Dominican Merengue Star Johnny Ventura Dies At 81 The musician rose to fame in the 1960s and '70s, bringing global attention to his hip-shaking style of music.

Dominican Merengue Star Johnny Ventura Dies At 81

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AILSA CHANG, HOST:

Friends, family and scores of fans are mourning the Dominican vocalist and bandleader Johnny Ventura. He was 81, and he died yesterday in Santo Domingo of an apparent heart attack. His son later confirmed the death on social media. Ventura was largely responsible for elevating an Afro-Caribbean folk style from its rustic roots to stages and dance floors throughout Latin America and beyond. NPR's Felix Contreras fills us in on his legacy.

FELIX CONTRERAS, BYLINE: If you live anywhere in the Northeast, you have probably heard Johnny Ventura's music and didn't even know it.

(SOUNDBITE OF SONG, "FILETE")

JOHNNY VENTURA: (Singing in Spanish).

CONTRERAS: Ventura's husky vocals were a very popular addition to merengue, the fast-paced, hip-swing-inducing music that often blares from bodegas, cars and house parties. Juan de Dios Ventura Soriano's career took off in earnest once he shortened his name, then started his own band in the mid-1960s. He modernized the music Afro-Caribbean roots with complex horn arrangements, and he even added elements of early rock 'n' roll to the music's traditional instrumentation of an accordion, a customized gourd known as a guira, and the double-headed drum called tambora, which he paid tribute to in his song, "Merenguero Hasta La Tambora."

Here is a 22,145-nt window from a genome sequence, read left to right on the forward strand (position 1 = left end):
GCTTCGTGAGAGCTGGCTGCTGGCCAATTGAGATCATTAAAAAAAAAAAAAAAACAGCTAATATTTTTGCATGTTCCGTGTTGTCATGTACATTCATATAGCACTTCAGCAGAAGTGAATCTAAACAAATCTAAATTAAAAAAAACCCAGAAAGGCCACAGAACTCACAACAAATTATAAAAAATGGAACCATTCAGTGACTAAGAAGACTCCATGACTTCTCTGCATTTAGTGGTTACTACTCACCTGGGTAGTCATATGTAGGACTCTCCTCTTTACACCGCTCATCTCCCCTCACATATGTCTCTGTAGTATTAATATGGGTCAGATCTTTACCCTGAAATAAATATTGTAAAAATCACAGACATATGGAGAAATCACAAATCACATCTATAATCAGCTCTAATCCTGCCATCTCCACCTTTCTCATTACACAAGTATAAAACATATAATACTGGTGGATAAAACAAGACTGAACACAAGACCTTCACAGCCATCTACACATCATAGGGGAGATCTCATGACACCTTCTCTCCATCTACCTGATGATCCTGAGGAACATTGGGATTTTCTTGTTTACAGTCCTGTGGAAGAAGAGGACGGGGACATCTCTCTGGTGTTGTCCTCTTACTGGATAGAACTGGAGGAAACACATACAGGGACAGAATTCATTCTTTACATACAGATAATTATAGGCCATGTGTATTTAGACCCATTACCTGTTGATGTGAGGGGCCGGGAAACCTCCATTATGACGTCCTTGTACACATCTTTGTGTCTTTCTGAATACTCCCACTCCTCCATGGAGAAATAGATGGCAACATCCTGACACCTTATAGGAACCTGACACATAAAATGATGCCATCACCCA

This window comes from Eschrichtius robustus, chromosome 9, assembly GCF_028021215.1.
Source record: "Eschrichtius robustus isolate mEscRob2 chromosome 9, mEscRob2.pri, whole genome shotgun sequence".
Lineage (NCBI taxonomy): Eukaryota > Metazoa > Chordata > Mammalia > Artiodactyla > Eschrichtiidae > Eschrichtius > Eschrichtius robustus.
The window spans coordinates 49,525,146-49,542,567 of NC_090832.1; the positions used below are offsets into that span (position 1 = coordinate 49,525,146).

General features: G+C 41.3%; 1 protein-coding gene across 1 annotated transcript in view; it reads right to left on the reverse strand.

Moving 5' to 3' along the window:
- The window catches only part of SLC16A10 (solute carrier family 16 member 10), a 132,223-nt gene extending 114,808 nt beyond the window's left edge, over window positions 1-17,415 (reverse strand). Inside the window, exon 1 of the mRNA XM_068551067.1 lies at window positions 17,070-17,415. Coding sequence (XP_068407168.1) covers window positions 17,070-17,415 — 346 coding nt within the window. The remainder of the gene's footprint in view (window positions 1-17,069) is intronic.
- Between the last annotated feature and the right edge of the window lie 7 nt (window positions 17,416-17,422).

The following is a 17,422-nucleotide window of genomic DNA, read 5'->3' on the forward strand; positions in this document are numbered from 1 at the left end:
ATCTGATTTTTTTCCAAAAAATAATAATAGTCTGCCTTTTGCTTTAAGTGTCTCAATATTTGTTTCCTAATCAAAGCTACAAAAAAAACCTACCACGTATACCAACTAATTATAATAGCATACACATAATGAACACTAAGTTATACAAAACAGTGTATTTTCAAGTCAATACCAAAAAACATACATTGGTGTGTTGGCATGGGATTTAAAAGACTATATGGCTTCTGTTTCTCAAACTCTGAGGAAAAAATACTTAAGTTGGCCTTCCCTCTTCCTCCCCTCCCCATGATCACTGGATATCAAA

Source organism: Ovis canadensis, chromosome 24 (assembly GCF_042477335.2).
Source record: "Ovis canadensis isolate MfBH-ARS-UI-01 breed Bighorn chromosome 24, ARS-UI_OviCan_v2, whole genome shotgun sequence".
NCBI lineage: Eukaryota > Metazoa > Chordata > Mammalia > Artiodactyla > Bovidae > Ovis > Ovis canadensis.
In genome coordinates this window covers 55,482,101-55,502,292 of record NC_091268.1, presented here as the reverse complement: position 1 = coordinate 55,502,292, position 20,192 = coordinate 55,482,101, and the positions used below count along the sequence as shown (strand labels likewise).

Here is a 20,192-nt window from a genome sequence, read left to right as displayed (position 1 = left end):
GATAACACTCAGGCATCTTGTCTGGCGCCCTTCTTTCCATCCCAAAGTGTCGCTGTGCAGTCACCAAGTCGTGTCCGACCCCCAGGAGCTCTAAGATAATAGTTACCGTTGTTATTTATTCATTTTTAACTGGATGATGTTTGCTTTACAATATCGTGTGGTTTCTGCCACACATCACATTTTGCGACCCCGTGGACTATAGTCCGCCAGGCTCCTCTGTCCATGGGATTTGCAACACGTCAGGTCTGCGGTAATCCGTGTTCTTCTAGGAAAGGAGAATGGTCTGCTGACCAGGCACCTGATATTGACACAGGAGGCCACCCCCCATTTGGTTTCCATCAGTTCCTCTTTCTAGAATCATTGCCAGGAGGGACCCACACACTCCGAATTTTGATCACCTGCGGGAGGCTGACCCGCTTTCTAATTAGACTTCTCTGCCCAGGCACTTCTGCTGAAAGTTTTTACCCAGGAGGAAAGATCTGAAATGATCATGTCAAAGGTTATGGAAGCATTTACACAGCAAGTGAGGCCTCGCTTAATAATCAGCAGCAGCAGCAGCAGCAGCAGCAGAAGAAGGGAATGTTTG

(SOUNDBITE OF SONG, "MERENGUERO HASTA LA TAMBORA")

VENTURA: (Singing in Spanish).

CONTRERAS: Ventura's career coincided with a renewed interest in Afro-Caribbean music as the New York-based record label Fania Records was reviving interest in music from Cuba, Puerto Rico and the Dominican Republic in the late 1960s and throughout the '70s. Johnny Ventura also had a political career, as he served as vice mayor and then mayor of Santo Domingo from the mid-1990s to the early 2000s.

(SOUNDBITE OF SONG, "PITASTE")

VENTURA: (Singing in Spanish).

CONTRERAS: After Spanish language media reported Ventura had tested positive for the coronavirus and was briefly hospitalized in March of 2020, he received an outpouring of support and affection from his fans around the world. And just a few hours before his death, he had tweeted a video of himself surrounded by a small gathering of his fans, and he wrote he was looking forward to being back on stage after the long pandemic lockdown. Felix Contreras, NPR News.

(SOUNDBITE OF SONG, "PITASTE")

VENTURA: (Singing in Spanish).

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